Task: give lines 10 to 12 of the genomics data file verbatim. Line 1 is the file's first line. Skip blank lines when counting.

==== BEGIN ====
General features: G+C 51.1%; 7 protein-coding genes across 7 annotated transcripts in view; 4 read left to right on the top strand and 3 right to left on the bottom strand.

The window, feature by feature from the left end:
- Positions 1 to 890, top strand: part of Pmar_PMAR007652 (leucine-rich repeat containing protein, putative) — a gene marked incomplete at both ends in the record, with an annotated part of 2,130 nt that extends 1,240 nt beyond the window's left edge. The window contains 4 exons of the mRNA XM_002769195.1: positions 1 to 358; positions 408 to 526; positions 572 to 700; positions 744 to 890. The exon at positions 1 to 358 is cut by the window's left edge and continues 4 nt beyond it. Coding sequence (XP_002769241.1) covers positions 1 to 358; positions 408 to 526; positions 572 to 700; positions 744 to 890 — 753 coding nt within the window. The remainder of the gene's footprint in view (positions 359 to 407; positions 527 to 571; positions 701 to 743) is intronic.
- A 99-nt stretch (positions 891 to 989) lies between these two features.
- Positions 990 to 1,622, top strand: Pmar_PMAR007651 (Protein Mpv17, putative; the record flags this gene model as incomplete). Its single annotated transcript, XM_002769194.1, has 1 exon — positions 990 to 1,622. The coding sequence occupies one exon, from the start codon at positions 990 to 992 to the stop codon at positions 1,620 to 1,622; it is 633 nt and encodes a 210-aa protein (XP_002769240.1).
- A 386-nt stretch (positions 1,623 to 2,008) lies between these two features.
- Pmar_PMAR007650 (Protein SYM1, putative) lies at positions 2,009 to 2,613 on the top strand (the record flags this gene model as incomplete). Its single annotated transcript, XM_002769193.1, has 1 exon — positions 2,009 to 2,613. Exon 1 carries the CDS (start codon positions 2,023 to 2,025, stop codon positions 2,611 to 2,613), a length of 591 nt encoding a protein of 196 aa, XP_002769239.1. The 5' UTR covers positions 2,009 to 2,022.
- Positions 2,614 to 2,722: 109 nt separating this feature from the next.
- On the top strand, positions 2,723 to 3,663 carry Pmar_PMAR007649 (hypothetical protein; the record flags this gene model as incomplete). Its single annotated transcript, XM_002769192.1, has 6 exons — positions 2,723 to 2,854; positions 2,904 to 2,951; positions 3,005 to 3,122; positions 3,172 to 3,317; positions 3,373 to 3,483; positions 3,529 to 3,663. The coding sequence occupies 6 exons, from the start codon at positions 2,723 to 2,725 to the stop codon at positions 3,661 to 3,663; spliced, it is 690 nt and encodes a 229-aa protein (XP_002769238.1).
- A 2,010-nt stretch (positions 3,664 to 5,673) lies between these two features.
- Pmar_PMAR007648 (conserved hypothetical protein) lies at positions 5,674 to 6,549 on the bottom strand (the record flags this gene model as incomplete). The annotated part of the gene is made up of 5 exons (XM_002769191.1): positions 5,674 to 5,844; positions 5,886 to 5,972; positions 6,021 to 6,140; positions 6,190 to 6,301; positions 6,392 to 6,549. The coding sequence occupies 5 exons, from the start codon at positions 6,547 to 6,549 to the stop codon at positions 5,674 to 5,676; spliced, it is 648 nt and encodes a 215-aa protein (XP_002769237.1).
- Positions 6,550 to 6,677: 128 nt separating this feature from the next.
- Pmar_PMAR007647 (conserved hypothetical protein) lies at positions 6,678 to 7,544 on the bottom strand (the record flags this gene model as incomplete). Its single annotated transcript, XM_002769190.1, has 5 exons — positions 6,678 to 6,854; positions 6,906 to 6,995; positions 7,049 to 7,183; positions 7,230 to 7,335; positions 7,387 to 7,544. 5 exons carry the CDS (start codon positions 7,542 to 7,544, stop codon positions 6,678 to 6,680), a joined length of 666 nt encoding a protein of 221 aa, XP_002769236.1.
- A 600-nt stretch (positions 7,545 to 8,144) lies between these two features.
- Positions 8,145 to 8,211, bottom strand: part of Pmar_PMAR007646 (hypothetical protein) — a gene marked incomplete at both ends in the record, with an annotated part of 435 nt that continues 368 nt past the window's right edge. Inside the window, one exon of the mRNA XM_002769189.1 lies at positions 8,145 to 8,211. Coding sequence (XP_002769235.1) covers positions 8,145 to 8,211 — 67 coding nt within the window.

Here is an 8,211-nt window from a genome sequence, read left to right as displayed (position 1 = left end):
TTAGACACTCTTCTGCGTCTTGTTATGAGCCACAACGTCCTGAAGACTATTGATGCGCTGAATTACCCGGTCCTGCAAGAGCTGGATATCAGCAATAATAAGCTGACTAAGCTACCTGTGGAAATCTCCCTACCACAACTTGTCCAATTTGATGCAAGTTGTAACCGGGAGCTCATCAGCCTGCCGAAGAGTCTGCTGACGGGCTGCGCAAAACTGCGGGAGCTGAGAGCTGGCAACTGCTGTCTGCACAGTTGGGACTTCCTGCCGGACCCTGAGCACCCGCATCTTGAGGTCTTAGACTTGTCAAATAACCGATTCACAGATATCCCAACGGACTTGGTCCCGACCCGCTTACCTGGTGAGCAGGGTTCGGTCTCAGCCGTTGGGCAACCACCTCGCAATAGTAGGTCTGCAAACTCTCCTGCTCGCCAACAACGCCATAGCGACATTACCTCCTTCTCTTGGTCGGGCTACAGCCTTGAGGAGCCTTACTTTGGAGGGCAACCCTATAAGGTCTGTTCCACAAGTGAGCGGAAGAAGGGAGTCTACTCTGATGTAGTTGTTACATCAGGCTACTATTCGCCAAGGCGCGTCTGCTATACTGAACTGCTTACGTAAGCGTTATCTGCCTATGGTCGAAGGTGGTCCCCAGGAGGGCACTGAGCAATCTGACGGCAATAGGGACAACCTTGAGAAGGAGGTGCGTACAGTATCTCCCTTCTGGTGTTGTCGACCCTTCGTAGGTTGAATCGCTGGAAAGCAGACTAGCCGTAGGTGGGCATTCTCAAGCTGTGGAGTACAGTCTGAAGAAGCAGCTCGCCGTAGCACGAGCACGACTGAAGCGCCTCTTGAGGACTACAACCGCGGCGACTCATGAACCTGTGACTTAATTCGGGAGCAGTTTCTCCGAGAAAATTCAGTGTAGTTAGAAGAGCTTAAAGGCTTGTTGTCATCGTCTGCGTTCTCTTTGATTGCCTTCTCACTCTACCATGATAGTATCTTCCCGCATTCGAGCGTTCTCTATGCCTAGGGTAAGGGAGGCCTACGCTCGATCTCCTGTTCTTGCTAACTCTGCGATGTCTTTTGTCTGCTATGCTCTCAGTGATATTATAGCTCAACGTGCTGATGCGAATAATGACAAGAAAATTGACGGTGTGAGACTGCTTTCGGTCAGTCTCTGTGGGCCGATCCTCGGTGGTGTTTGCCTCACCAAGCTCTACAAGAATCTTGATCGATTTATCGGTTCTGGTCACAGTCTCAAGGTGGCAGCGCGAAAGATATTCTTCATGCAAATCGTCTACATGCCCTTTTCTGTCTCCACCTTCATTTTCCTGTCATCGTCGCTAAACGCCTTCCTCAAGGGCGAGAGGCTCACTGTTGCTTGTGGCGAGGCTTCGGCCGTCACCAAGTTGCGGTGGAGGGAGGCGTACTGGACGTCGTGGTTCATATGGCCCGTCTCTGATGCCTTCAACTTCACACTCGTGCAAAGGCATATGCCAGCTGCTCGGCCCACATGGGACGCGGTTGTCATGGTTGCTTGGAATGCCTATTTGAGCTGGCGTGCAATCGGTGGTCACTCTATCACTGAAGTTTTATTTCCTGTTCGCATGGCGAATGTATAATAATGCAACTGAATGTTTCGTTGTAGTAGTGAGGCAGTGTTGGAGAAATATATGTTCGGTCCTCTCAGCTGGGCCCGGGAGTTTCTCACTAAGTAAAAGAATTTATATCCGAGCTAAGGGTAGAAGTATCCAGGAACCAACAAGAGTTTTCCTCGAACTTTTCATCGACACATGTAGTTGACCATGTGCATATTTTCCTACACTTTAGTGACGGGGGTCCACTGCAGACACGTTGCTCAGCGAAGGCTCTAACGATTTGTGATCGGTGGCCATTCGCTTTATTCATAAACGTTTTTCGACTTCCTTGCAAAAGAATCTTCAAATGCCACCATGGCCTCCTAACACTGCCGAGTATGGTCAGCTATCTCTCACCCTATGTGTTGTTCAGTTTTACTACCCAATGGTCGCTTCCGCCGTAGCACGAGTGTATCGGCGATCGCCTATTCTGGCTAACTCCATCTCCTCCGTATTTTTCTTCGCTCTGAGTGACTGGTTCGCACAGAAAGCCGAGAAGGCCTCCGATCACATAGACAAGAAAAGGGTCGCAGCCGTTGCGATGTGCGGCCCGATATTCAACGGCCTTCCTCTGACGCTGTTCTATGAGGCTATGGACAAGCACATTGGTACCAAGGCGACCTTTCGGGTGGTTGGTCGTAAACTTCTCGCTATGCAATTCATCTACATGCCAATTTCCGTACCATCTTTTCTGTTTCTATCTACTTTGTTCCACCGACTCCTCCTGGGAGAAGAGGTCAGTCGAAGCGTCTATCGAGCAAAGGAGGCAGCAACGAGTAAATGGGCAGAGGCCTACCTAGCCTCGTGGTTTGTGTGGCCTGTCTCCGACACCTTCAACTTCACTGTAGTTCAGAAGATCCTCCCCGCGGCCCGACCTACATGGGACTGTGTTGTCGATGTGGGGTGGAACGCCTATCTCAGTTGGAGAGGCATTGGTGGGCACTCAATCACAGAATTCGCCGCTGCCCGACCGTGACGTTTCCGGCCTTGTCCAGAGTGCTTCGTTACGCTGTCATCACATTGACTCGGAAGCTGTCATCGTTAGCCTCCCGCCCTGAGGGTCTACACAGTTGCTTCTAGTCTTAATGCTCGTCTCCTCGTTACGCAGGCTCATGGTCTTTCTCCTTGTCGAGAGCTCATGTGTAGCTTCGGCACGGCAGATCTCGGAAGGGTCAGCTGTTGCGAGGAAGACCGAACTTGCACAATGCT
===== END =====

- A 2,010-nt stretch (positions 3,664 to 5,673) lies between these two features.
- Pmar_PMAR007648 (conserved hypothetical protein) lies at positions 5,674 to 6,549 on the bottom strand (the record flags this gene model as incomplete). The annotated part of the gene is made up of 5 exons (XM_002769191.1): positions 5,674 to 5,844; positions 5,886 to 5,972; positions 6,021 to 6,140; positions 6,190 to 6,301; positions 6,392 to 6,549. The coding sequence occupies 5 exons, from the start codon at positions 6,547 to 6,549 to the stop codon at positions 5,674 to 5,676; spliced, it is 648 nt and encodes a 215-aa protein (XP_002769237.1).
- Positions 6,550 to 6,677: 128 nt separating this feature from the next.